R.I.P. Richard Rorty (1931-2007)
Richard Rorty, one of the most famous (or infamous?) contemporary U.S. philosophers and public intellectuals, died Friday of pancreatic cancer at age 75. Rorty, one of the grandsons of the great Baptist prophet and theologian of the Social Gospel, Walter Rauschenbusch, grew up without any faith and maintained a somewhat cheerful atheism his entire life. (Inevitably, conservatives will use this to sling mud at Rauschenbusch and the heritage of the Social Gospel. Get over it. I have met another grandson, Paul Rauschenbusch, who is a person of deep faith and who has followed his illustrious grandfather’s footsteps as a progressive Baptist minister!) A child prodigy who entered the University of Chicago at age 15(!), Rorty earned two degrees in analytical philosophy from Chicago (with his M.A. on Whitehead supervised by Hartshorne!), before earning his Ph.D. at Yale.
Rorty was one of the most colorful heirs to the American Pragmatist tradition (his hero was John Dewey), shattering modernist epistemologies (while being far easier to read and comprehend than French postmodernists!), while continuing to struggle for social democracy, non-Marxist Leftist politics, and a relatively more just and peaceful world. A fierce critic of the Bush administration (even back when Bush was popular in the American media), Rorty had long been a nearly-equally strong critic of the Democratic Party and of Left-liberal movements in America for failing to create the kind of political structures and public conversations that would sustain social progress.
Rorty’s critics on the Right were predictable: accusing him of both epistemological and moral relativism. The latter was not true, but the former charge is partially correct. I share Rorty’s critique of foundationalist epistemologies, but I do not think that inevitably leads to as anti-realist a view of truth as he held. Like others in Left and Left-liberal circles, I criticized Rorty’s approach as not giving enough basis for struggles for social justice. (When the fascists are pounding at my door, I don’t want my only answer for why they are wrong to be “I prefer a liberal social democracy.”) (Note: Not all conservative critics hated Rorty. The tribute in the conservative Catholic journal, First Things, is quite moving.)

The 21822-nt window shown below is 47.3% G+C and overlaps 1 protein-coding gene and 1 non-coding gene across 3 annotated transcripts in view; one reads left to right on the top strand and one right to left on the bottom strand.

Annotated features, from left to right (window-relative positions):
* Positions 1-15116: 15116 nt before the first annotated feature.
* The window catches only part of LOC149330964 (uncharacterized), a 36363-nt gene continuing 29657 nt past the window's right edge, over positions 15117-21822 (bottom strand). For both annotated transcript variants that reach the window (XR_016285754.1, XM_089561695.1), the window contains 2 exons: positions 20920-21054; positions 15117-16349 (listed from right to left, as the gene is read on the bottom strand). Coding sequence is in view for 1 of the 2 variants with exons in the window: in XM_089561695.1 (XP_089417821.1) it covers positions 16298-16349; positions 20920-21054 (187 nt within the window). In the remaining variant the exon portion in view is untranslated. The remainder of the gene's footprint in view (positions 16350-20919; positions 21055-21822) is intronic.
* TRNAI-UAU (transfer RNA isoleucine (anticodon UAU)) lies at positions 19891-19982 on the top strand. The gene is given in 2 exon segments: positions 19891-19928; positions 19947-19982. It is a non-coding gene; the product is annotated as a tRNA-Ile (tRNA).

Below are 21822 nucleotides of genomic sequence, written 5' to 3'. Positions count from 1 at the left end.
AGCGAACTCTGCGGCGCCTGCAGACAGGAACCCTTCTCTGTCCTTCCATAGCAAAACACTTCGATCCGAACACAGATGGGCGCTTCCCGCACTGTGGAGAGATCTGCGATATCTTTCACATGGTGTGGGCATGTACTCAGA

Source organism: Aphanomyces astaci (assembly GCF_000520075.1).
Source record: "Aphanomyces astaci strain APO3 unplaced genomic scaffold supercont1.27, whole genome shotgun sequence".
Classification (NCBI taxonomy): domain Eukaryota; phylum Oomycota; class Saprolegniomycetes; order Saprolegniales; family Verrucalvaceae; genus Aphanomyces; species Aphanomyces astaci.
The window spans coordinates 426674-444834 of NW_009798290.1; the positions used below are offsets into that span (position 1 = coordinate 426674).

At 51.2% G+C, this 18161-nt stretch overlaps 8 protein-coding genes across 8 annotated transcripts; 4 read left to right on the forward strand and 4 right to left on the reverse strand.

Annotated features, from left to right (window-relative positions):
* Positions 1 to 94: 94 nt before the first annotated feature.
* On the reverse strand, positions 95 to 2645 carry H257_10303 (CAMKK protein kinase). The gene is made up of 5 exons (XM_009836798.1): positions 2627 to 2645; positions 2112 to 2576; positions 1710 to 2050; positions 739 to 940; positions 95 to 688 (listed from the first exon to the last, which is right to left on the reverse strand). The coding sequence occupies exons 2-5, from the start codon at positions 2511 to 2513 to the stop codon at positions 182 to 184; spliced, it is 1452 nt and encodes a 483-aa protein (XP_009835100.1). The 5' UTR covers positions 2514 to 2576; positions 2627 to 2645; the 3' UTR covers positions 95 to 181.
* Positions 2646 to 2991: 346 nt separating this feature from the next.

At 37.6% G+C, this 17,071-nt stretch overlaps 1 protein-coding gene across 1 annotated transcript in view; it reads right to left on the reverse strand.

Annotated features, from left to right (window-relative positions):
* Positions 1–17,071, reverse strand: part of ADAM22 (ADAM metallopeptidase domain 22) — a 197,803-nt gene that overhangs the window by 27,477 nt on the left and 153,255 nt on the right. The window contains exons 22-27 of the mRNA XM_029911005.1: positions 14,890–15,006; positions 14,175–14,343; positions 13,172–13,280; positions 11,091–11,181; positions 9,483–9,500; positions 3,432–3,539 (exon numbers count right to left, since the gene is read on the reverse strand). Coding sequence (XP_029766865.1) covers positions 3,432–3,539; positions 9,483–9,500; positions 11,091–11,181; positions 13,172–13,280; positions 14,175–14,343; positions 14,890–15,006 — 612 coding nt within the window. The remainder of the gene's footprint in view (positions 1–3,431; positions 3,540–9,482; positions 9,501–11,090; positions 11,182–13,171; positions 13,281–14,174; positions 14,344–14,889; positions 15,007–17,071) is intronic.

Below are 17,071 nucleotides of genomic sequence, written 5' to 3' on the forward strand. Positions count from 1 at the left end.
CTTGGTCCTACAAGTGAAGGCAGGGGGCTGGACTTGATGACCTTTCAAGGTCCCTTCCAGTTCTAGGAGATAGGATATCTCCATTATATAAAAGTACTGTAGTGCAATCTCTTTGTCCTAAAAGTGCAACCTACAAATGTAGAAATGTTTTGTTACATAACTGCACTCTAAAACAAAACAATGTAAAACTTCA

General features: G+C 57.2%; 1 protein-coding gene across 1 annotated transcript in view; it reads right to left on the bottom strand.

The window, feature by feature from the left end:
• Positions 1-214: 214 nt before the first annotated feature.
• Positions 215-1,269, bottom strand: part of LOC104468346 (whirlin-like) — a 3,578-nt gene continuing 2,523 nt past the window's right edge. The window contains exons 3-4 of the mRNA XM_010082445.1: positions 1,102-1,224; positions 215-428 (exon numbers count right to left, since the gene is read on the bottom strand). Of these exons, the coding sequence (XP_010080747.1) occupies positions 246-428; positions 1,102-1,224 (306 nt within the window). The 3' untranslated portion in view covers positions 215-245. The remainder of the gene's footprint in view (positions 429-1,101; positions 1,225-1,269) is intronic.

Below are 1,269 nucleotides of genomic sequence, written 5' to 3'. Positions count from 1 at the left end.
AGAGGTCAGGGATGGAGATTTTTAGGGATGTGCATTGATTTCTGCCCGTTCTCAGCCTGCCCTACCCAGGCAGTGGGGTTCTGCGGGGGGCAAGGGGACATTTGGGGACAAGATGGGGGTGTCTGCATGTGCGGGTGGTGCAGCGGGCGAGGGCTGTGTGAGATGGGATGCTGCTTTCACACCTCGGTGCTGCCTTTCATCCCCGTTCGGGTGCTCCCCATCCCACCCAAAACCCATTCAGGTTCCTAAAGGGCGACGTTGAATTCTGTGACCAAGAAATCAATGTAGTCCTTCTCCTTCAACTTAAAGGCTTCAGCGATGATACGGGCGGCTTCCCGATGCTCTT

But if I, as a Christian, soft-perspectivalist, & very critical soft realist, cannot follow Rorty in all of his views, I always thought he raised the right kinds of questions. If I fail to think that irony is a sufficient answer to oppression, I certainly appreciate the internal critique of national pride and self-righteousness and the wise cautions about those with “absolute certainties”–who have a tendency to impose said certainties on the rest of us by force and violence. As a believer, I also appreciate having atheistic dialogue partners like Rorty, rather than the current wave of angry atheists (fundamentalists of unbelief!) like Richard Dawkins, Christopher Hitchens, Sam Harris, and Daniel Dennett. (Although, as Christian philosopher and Fuller Seminary president, Richard Mouw, has pointed out, much of the recent anger of atheists is a backlash from years of fundamentalist Christian attacks on atheists and atheism that, rhetorically at any rate, denied them a right to exist!) Rorty, at least, did not think that someone was automatically mentally unstable or brain-dead if they believed in God. (In fact, I sometimes thought Rorty was at least wistful, if not slightly sad, that he could not share such faith.)
Currently, America has a shortage of public intellectuals, and the American Left (what little there is of it) has a dearth of leaders in debates over the nature of the good society and how we should achieve it. So, the passing of a Richard Rorty, whatever my differences with him, is something I can only view as a tragic blow at this time in history. For Rorty’s sake, I pray those who hold to universal salvation are right. For our sake, I pray we continue to wrestle with many of the issues Rorty surfaced and that we channel the fundamental respect with which he treated most intellectual opponents.
HT: David Congdon for alerting me to Rorty’s passing.
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